Curt Schilling's 38 Studios fell apart due to a combination of poor management, bad decisions, and a whole lot of missed deadlines. And Schilling says their massively multiplayer online game—which was shuttered when the studio shut down earlier this year—just wasn't fun.
This fascinating piece by Boston Magazine tells the story behind the demise of 38, responsible for Kingdoms of Amalur: Reckoning, an action-RPG released in February. The team had been working on an online game codenamed Project Copernicus before the staff were all unceremoniously dumped earlier this year. But there wasn't always trouble in the Rhode Island-based studio. In fact, 38 at first seemed like a utopia to staff, who received a host of perks including free healthcare and great 401(k)s:
With midday Ultimate Frisbee games and a staff that got along remarkably well, the Maynard office appeared downright idyllic. Once, after an IT guy's rottweiler died, Schilling presented him with a brand-new pup during an all-staff meeting. There was much applause. Former employees say Schilling was an unparalleled cheerleader. He hadn't originally intended to be in the office full time, but when he got hurt in 2008 and subsequently retired from baseball, he became a permanent fixture. Jesse Smith, a designer, says that at monthly meetings, Schilling would usually give his thoughts after employees presented their work. "There were a couple times that you could tell he was getting choked up," Smith says. "This was something that was just an idea and a dream to him, and now it's coming to reality…. It was just powerful."
But then, Boston Magazine reports, bureaucracy and mismanagement began to destroy the company's efficiency.
So as the company moved south in April 2011, it embarked on a hiring binge. In its midst, Schilling seemed to be handing out important titles to anybody who asked nicely for one. "It became a joke," one employee says. "Oh, you are a VP of lunch? Oh yeah, I'm a VP of doughnuts." Infighting inevitably resulted, with execs often giving conflicting directives to staffers. "They didn't work well together," Schilling says of his bloated management team. "I was amazed at the turf-building and protecting that went on."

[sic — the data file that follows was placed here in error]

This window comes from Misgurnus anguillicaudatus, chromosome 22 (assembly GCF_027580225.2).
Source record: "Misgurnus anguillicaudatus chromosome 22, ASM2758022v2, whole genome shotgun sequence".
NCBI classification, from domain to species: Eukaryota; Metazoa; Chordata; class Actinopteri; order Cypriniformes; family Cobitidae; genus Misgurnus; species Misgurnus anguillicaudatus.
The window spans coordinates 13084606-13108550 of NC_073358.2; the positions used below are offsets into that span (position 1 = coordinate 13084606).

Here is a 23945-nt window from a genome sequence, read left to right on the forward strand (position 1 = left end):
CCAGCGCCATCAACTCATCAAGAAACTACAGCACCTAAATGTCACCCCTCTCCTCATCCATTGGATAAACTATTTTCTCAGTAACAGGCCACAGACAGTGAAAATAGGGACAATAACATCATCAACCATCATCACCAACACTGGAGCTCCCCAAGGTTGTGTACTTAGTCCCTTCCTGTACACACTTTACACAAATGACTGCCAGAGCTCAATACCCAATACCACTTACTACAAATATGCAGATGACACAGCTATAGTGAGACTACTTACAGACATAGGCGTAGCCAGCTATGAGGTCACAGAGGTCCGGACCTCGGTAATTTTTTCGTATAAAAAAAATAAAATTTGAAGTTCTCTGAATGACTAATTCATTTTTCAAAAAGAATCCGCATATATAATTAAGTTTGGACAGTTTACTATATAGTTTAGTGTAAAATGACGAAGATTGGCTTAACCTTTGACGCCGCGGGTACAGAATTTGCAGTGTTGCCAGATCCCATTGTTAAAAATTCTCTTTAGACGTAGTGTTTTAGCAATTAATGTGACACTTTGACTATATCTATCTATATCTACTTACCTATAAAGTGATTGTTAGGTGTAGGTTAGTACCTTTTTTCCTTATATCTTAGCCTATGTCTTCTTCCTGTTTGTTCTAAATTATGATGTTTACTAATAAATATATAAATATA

The people working under Schilling had their own complaints about him. One says that he'd undermine managers by randomly dipping in to give direct orders to employees: "His requests added significant work, and were often contrary to the direction given by other people." Former staff members also charge that Schilling was stubborn and ignored people when he didn't like what they were saying. For instance, sources say Schilling froze out his vice president of business development by excluding her from meetings. "Once Curt turned on somebody," a former employee says, "you went from being a superstar to he doesn't want to talk to you, overnight."
Perhaps as a net result of this office politicking, Schilling's ambitious MMORPG—which had been in the works for six years—turned out inadequate.
Deadlines were frequently missed, something for which staffers say Schilling rarely held anyone accountable. The ex-pitcher had a bigger concern. "The game wasn't fun," he says, unprompted, beside the softball field. "It was my biggest gripe for probably the past eight to 12 months." Visually, Copernicus was stunning, but the actual things you could do in the game weren't engaging enough. The combat aspects especially lagged. Schilling - who never wavered in his belief that the game would be great - says the MMO was improving, but after six years, it still wasn't there. When Schilling walked around during lunch hour, he says, nobody was playing Copernicus's internal demos. They were all on some other game.
Check out the article for more on this unfortunate saga. It's a great read.